The need for built environment organisations to get to grips with AI and ensure their teams include the right roles and capabilities is a key point. Mariana Panitz Ramalho, Chief Operations Officer at Construflow, concludes: “AI won’t steal your job, but a person who knows how to use AI certainly will.”

The strong case of AI for driving construction safety by enhancing on-site construction processes through, for example, embedded automations, is also discussed.

A major opportunity for AI, some say, is in using historical data to understand where risks lie and address them in future programmes of work.

A central point was for need to consider the people/ human aspect of AI and not just the technology – fostering trust, looking at how it can complement human skills and strengths and ensuring that ethics and integrity are cemented into any AI strategy.


Sakshi Bansal, of Arup eloquently explained the need for robust data as part of any ESG strategy – not just for measuring core areas like carbon but also for areas like fair pay.

She added that, at present, most focus within ‘Environment, Social, Governance’ is on the ‘E’, with the ‘S’ suffering from middle child syndrome. “ESG isn’t all about the ‘E’,” she said, “let’s give some attention to the middle child, the ‘s’.”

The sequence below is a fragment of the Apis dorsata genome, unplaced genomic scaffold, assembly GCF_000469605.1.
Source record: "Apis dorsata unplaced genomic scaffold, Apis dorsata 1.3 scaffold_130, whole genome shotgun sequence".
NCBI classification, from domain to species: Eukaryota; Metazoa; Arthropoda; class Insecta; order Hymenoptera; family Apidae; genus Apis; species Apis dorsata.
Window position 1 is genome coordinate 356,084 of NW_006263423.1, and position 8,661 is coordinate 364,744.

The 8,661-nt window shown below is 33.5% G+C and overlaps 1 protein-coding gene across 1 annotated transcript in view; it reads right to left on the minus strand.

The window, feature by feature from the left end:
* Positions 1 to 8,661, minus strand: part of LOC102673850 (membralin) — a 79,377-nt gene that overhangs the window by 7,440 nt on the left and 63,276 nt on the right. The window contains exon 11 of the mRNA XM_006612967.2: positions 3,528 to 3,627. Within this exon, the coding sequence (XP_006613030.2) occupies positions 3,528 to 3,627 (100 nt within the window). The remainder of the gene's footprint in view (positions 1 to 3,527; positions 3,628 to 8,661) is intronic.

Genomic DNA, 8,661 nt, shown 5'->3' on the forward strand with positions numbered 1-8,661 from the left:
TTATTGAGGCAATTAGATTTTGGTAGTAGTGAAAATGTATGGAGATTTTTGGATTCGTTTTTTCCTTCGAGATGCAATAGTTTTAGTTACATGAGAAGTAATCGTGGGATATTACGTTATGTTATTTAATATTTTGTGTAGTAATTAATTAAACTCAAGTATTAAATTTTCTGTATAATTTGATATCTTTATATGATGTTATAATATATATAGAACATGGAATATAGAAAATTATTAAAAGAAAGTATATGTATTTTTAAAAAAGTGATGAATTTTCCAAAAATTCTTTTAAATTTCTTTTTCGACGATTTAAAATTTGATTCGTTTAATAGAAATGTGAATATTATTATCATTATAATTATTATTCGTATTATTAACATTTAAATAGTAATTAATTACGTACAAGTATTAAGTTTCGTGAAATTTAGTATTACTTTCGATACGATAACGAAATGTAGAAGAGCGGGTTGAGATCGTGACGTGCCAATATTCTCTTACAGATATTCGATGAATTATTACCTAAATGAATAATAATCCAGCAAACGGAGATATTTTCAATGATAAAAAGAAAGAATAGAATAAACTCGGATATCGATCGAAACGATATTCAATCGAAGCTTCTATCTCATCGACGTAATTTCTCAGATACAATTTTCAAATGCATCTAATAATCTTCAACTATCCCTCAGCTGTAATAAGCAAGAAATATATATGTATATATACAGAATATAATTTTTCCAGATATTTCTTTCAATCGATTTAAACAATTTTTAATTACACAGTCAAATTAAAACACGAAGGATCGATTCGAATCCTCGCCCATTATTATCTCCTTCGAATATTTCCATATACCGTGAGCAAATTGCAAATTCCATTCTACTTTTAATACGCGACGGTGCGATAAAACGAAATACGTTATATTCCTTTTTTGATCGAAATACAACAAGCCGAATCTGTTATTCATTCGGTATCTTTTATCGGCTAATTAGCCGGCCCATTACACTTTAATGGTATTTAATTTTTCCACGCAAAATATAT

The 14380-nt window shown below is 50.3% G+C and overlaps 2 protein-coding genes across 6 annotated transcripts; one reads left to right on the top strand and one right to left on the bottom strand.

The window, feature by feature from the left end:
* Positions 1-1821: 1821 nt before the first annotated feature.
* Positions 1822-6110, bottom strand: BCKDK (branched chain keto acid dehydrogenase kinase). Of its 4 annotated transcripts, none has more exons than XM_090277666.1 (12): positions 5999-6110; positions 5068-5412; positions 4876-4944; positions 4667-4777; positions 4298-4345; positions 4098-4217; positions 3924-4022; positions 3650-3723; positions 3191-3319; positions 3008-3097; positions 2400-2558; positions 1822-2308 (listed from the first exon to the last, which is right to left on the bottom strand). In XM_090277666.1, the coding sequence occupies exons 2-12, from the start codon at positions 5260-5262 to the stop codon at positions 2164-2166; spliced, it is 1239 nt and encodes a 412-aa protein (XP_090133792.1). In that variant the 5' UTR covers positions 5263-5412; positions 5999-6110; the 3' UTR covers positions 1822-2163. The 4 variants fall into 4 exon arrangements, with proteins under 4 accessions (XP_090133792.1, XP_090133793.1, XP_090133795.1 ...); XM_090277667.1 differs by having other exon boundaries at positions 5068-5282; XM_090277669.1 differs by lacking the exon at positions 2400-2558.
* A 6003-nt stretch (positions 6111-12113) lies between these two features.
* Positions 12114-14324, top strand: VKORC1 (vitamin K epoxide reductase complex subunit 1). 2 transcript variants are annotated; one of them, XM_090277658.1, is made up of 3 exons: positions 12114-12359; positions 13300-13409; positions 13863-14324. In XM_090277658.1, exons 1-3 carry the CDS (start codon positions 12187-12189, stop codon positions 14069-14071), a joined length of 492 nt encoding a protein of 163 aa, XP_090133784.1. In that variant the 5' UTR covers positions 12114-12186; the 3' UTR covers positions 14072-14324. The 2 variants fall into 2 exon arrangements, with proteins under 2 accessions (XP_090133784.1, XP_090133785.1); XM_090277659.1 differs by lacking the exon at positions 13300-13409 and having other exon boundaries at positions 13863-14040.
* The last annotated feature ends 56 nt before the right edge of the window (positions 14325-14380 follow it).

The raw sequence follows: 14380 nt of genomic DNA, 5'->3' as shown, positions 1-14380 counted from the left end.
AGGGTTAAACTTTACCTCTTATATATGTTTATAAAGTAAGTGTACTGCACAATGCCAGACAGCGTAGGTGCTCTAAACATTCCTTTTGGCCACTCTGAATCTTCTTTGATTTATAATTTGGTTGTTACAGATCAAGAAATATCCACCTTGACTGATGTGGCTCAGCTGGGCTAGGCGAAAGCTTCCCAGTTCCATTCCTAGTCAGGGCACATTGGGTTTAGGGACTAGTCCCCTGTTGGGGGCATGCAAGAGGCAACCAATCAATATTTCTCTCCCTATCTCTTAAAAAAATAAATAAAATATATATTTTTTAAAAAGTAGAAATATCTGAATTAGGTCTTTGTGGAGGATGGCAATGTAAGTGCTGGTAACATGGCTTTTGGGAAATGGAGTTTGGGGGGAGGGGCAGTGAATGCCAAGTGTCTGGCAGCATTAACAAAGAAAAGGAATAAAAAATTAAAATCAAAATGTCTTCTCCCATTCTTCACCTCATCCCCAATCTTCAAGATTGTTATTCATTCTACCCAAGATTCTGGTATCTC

Data CIA

Dr Karen Blay, Senior Lecturer in Digital Construction and Quantity Surveying and Director of Equality, Diversity and Inclusion at Loughborough University, introduces us to a new term – ‘Data CIA’ – Confidentiality, integrity and availability.

The core questions that AEC organisations must ask themselves, she says, are these:

1.Who is responsible for maintaining and enhancing data’s confidentiality, integrity and availability (CIA) in a connected environment?

2.Are we equipped and empowered to maintain and enhance data CIA?

3.What happens when data CIA is not maintained in a connected environment?

4.Who takes the blame?

Data vulnerabilities, she explains, come from a multitude of different areas. These include human errors, software bugs and process failures.

Organisations, Dr Blay says, must focus on being proactive, not reactive and have in place a data resilience strategy, with data governance, data access requirements and a clear position regarding data ethics.

Cutting carbon

Gabriela Martinez, represents the Allies and Morrison Design Technology team. She talks about material passports and the importance of ‘good’ data in driving a circular economy.

Allies is a strong promoter of embedding circularity in the design process and reducing the significant impact of the UK’s built environment on the planet, where it accounts for 50 per cent of all materials used and 60 per cent of waste.

Robust information management, Gabriela says, is key to enabling informed decisions on material analysis and reuse with ‘material passports’ a tool to support this.

To learn more about the Women in BIM network, visit:

To find out about the value-led digital solutions, advisory support and help with the people and change aspects of digital transformation that Cohesive provides, please contact